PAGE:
In Daphne’s Corner of Cornwall

OS Map

On my walk ‘Strolling hand in hand with romance‘ I visited the church in which Daphne Du Maurier married Major Tommy “Boy” Browning in July, 1932. I’d visited the Daphne Du Maurier Centre in Fowey and seen one of her former homes nearby in my only previous visit to Cornwall in 2008.

 

Daphne Du Maurier Centre

The Literary Centre in Fowey in 2008

unnamed

Daphne Du Maurier’s former home (1942-1943) at Readymoney Bay

But I hadn’t realised that I would come across so many other  Du Maurier connections in my small corner of Cornwall and during such a short visit.

For a start when I drove into the village where I was staying I noticed that it features The House on the Strand in its sign. And when I asked my hostess about this she declared “This IS the house on the strand!”.

Tywardreath

I decided to find out more and came across this walk and the following :

Tywardreath means “House on the Strand”, as the village was once surrounded by tidal waters on all sides bar the east, and the ground beneath the church was a creek.

A Benedictine Priory was founded here soon after the Norman Conquest, and the possessions included the church, St Sampson’s Chapel at Golant and huge nearby estates. The monks were a corrupt, drunken and dissolute bunch as described in du Maurier’s [time travel] novel; knowing it was true adds to the fascinating reading.

Bumblebee Farm

Bumblebee Farm, alias The House on the Strand …

Priory Lane

… is on Priory Lane, Tywardreath

In fact archaeologists were visiting the site that very Saturday to ascertain exactly where the Priory stood and what remains might be found on the farm’s land.

Bumblebee

The House on the Strand from the Village Road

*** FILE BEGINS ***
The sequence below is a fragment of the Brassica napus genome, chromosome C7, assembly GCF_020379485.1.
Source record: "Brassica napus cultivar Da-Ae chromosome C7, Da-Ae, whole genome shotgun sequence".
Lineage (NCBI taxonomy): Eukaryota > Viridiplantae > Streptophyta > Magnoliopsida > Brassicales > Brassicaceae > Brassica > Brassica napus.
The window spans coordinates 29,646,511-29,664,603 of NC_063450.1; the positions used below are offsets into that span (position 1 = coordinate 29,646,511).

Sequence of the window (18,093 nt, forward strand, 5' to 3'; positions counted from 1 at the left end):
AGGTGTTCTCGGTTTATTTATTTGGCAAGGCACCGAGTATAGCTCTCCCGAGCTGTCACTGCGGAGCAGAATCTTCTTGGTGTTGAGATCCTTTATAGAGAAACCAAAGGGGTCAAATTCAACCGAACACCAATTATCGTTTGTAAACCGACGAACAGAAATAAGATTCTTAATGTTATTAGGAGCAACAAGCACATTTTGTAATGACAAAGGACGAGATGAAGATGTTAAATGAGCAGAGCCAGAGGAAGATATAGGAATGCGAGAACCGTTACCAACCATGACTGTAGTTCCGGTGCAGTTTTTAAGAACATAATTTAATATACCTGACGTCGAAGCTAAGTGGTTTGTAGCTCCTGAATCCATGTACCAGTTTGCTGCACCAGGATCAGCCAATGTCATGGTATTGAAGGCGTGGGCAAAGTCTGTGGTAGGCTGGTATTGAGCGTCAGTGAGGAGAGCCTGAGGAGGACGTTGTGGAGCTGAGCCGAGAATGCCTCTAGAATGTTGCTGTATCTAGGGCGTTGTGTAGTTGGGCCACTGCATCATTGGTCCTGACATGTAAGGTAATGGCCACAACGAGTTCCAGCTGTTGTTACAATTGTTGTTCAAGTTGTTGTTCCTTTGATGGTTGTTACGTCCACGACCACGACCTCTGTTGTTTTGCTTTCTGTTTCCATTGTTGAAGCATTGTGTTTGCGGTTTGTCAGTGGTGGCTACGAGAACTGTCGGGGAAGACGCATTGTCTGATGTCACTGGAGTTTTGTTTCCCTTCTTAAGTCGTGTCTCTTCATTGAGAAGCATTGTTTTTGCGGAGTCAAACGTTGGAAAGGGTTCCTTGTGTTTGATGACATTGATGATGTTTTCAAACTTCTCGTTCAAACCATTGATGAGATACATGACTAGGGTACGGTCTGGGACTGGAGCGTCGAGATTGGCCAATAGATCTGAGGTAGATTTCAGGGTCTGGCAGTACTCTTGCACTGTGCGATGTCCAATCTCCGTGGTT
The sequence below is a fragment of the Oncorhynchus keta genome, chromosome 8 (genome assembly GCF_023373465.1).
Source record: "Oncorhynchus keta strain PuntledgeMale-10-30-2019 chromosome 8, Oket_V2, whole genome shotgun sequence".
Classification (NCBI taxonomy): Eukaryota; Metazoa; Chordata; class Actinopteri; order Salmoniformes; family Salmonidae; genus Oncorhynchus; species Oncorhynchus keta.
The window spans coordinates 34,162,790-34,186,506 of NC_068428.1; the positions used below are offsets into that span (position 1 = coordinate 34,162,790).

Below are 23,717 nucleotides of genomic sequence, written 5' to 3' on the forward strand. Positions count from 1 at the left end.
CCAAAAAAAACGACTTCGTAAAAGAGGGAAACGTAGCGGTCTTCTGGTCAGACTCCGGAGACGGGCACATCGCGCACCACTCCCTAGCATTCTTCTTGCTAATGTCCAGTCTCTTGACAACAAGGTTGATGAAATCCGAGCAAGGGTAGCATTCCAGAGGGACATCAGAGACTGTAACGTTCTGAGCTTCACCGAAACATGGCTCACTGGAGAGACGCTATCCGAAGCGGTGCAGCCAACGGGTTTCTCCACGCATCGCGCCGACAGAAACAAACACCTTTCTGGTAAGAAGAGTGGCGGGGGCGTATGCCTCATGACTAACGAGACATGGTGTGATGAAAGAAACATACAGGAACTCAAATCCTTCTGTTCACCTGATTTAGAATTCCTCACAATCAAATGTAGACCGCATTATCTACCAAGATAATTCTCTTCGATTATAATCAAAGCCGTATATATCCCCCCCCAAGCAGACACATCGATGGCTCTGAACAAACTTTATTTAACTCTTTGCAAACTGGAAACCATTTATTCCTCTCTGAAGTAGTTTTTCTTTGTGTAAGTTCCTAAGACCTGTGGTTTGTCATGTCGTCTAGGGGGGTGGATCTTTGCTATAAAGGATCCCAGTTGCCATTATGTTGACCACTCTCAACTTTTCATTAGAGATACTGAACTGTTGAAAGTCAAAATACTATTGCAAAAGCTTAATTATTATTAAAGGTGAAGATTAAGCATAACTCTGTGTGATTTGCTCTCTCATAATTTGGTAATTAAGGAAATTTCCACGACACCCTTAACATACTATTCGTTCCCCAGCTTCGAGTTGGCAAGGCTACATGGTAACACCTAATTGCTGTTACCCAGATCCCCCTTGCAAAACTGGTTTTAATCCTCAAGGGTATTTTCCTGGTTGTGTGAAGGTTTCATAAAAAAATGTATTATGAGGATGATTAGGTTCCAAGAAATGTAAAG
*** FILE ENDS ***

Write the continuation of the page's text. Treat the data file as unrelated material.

Then at the Festival I heard talk that Port Eliot House itself had been Daphne’s inspiration for Manderley the house featured in her most famous book : Rebecca.

Port Eliot front

Port Eliot House in Festival Spirit

Last night I dreamt I went to Manderley again. It seemed to me I stood by the iron gate leading to the drive, and for a while I could not enter, for the way was barred to me. There was a padlock and a chain upon the gate. I called in my dream to the lodge-keeper, and had no answer, and peering closer through the rusted spokes of the gate I saw that the lodge was uninhabited. No smoke came from the chimney, and the little lattice windows gaped forlorn. Then, like all dreamers, I was possessed of a sudden with supernatural powers and passed like a spirit through the barrier before me.” [Opening lines to Rebecca]

Port Eliot - rear view

Rear of Port Eliot House

Daphne Du Maurier was a prolific writer. She produced novels and volumes of short stories, five biographies and her own autobiography. The place Cornwall held in her heart and the inspiration it provided was captured in many of her books. Her special connection above all was this small estuarine area where by chance I happened to stay.

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3 comments on “In Daphne’s Corner of Cornwall

  1. Lyn says:

    More lovely DDM connections. HOTS was one of my favourite DDM novels so it’s wonderful to know that you were stayingin the place where it was set.

  2. Julie Stivers says:

    Well that’s the one! The time travel book where someone who is traveling in the past is still physically in the present and gets run down by a train. I have never read either DDM or Mary Stewart since that summer, and I don’t remember much about either, but that scene stuck in my mind.

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